Opinion from a Libertarian ViewPoint

My Corner by Boyd Cathey

Posted by M. C. on June 4, 2021

But that was then, and, like most established conservative organizations, the Federalist Society appears to have now become part of what Paul Gottfried calls “ConInc.,” that is, the stagnated national conservative bureaucracy, centered in Washington DC, dominated by Neoconservatives, and more concerned about not rocking the boat too much so as not to be attacked by the frenzied Left as “racist” or protecting “white supremacy”—or perhaps being taken off the A-List of invitees to posh DC social events and soirees.


The Federalist Society has a problem. It’s a condition that characterizes and infects almost the entirety of the present national conservative movement.

This hit home for me on May 31, in an essay by Leslie McAdoo Gordon, which  appeared at I read their Webzine almost every day, and occasionally it is the source for items of value and good information. But Gordon’s ill-informed attack on Confederate iconography was not one of them.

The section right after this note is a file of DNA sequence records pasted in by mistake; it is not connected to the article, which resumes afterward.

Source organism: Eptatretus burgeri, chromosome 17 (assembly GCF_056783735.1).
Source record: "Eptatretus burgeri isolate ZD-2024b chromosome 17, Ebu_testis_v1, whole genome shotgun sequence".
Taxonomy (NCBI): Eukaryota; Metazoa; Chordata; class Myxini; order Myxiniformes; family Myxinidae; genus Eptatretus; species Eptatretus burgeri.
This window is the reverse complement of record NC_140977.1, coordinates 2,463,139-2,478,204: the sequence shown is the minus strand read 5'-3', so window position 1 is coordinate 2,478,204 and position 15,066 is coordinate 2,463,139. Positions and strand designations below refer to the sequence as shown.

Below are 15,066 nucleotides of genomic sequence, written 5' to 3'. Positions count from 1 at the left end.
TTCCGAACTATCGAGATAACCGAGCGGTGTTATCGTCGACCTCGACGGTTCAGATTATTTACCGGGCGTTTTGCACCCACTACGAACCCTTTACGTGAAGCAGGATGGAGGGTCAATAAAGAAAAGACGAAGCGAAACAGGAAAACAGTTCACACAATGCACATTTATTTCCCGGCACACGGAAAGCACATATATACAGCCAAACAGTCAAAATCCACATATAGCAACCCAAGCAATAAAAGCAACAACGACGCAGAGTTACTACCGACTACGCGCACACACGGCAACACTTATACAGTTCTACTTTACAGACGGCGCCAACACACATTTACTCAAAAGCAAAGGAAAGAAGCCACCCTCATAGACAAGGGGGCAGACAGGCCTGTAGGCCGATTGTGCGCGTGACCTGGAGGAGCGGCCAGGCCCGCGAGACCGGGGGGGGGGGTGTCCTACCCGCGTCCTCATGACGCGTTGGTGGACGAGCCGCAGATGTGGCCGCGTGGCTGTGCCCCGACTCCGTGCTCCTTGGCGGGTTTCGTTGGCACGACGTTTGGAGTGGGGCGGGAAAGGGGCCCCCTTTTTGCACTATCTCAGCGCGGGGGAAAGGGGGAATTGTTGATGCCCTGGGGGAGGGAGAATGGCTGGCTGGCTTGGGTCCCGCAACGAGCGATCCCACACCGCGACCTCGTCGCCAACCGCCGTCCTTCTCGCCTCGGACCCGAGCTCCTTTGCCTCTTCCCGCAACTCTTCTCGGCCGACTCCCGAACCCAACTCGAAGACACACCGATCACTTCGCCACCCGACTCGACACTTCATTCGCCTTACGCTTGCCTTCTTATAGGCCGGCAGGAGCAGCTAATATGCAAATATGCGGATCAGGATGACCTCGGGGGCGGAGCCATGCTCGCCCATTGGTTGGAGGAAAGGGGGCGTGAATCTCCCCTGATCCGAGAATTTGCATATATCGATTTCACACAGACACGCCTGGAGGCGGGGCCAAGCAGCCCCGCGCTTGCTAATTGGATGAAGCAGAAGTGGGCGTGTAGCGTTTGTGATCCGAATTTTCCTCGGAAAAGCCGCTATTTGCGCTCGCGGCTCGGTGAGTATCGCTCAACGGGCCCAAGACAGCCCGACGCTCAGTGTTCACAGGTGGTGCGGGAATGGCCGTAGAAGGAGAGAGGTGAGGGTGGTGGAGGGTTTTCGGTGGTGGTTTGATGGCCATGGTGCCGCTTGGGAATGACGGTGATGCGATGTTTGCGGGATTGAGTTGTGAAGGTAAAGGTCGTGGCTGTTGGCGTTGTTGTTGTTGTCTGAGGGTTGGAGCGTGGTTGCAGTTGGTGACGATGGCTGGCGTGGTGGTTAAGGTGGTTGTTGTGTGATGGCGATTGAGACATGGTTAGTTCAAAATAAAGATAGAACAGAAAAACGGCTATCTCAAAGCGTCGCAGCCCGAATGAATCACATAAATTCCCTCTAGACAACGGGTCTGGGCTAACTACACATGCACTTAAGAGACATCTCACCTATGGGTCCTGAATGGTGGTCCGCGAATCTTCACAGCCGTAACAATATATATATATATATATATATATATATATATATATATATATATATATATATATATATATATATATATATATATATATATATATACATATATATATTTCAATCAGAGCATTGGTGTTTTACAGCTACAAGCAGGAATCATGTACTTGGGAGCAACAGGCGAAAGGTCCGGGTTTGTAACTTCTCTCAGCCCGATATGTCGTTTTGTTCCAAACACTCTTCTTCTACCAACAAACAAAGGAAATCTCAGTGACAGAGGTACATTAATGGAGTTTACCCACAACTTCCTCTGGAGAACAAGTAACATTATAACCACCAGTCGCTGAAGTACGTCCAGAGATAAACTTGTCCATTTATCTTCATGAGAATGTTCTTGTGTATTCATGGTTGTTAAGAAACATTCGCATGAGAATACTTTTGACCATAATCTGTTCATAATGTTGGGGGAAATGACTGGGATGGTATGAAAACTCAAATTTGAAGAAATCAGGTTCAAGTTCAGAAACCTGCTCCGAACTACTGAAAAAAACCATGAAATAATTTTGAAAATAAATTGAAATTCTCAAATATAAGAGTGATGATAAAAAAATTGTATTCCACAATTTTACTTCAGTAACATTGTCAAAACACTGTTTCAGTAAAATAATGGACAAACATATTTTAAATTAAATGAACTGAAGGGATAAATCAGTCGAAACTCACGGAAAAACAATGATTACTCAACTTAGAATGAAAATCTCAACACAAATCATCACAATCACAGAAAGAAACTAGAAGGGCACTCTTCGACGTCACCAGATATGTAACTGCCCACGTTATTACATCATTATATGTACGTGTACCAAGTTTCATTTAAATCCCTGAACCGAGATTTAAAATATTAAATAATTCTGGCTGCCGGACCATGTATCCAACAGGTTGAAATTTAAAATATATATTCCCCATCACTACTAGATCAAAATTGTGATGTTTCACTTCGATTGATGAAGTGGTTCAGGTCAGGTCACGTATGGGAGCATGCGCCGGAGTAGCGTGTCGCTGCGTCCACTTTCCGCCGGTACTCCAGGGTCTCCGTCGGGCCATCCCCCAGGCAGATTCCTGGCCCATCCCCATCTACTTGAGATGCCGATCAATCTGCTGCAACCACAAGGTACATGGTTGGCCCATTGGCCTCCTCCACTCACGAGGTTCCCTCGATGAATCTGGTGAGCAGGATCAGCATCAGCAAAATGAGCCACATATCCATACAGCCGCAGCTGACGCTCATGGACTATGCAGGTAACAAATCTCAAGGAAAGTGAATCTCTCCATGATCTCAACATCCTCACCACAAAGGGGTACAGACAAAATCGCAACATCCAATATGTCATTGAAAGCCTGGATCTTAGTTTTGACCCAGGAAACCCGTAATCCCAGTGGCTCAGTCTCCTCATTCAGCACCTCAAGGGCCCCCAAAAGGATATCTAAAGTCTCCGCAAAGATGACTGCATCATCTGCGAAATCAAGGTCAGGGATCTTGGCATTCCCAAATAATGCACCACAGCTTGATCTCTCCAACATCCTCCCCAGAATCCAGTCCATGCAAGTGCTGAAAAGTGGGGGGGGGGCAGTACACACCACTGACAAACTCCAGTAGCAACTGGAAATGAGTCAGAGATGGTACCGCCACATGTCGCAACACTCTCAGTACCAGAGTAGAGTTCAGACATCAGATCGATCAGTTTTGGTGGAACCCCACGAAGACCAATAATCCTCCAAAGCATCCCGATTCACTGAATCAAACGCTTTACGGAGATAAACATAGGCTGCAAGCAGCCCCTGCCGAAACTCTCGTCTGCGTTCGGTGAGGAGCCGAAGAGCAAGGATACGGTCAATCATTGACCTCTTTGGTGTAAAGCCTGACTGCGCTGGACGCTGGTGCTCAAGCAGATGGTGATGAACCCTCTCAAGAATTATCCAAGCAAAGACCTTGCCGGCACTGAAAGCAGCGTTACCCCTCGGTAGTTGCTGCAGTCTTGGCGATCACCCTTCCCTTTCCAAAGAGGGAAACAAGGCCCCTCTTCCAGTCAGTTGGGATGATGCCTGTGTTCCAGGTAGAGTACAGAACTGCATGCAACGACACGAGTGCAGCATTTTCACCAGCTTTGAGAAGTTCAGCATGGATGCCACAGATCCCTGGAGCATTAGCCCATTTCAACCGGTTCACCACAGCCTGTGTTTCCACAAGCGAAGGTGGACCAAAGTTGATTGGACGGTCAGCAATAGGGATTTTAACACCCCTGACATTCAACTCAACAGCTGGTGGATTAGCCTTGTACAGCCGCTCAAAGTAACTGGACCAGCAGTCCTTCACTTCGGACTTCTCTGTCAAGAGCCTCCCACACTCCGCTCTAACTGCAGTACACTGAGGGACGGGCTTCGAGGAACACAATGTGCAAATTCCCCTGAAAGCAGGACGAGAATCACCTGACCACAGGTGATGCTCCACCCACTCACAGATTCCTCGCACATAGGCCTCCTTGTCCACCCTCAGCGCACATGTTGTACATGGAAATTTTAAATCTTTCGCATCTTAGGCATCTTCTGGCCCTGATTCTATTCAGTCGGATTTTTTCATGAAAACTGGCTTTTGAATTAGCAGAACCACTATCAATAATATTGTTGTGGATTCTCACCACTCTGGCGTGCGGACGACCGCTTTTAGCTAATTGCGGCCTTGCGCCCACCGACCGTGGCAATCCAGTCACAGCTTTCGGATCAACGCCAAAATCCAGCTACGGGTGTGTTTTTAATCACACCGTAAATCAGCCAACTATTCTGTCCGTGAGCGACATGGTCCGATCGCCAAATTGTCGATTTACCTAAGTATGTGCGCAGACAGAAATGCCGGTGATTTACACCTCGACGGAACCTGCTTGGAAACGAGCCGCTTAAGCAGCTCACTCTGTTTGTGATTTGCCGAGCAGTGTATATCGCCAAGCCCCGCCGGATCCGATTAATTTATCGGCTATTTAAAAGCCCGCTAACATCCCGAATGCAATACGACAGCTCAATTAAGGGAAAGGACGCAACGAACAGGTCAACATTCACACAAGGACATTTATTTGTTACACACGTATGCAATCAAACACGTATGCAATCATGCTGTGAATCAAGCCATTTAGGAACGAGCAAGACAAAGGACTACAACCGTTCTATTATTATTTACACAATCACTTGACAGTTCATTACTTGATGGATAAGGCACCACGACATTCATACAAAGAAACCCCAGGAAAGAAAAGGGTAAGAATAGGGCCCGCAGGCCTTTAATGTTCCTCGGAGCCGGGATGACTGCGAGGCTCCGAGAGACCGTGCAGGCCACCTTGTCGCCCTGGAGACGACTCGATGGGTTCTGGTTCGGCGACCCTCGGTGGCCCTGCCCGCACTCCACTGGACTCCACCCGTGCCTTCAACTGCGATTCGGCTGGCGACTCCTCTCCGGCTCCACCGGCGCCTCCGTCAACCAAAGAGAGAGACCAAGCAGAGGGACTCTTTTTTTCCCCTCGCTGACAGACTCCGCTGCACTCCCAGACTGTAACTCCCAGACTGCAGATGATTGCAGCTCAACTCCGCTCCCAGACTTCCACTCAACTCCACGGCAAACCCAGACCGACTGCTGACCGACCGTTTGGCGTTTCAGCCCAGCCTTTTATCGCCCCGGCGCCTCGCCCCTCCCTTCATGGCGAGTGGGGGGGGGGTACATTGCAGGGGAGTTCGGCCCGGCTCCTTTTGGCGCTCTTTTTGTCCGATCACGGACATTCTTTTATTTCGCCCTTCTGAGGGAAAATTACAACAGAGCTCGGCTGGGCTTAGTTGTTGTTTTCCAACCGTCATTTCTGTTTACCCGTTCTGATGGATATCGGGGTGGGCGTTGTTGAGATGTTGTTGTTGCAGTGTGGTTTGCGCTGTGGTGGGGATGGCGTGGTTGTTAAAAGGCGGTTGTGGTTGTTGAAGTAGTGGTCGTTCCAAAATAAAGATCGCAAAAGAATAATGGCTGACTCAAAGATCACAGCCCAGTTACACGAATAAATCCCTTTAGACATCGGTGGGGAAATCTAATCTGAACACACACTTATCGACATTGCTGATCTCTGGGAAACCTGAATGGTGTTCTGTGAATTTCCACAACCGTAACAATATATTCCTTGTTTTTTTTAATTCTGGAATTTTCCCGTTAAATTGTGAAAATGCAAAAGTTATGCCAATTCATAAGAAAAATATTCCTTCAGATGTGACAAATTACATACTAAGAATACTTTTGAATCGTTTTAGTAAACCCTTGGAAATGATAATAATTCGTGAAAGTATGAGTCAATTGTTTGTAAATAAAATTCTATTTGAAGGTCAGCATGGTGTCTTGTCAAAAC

Peddled as a defense of retaining “Antietam” as the name of an American naval vessel, she begins her piece: “There is a move these days to revisit our monuments and the names we choose to publicly honor. This movement is good and just. It is a sign of our mature democracy that we can choose to stop honoring things that do not reflect our American ideals and celebrate those that do,” including rejecting anything related to the Confederacy.

Honoring and celebrating the history and symbols of the old South, once a common occurrence in the pages of the conservative quarterly Modern Age or in National Review, are now verboten, beyond the pale. General Robert E. Lee, praised by President Eisenhower in 1960 as “one of the supremely gifted men produced by our Nation…noble as a leader and as a man, and unsullied as I read the pages of our history,” is now exiled from the conservative pantheon, as is anything memorializing or commemorating Confederate heroes and iconography. Lee, Stonewall Jackson, Colonel John “the Gray Ghost” Mosby, General Nathan Bedford Forrest—are now canceled, their monuments ingloriously pulled down, and their exploits stricken from textbooks, or worse, treated like depredations of Nazi fanatics.

I can remember attending a conference held by the Federalist Society at least thirty years ago, and recalling how impressed I was at the time (I believe it featured historian William J. Cooper, biographer of Jefferson Davis). For me it seemed that here was a bulwark against the outrages of the Warren Court and the concomitant shredding of the Constitution, and, perhaps even more significantly, a corrective to the progressivist misinterpretation of American history.

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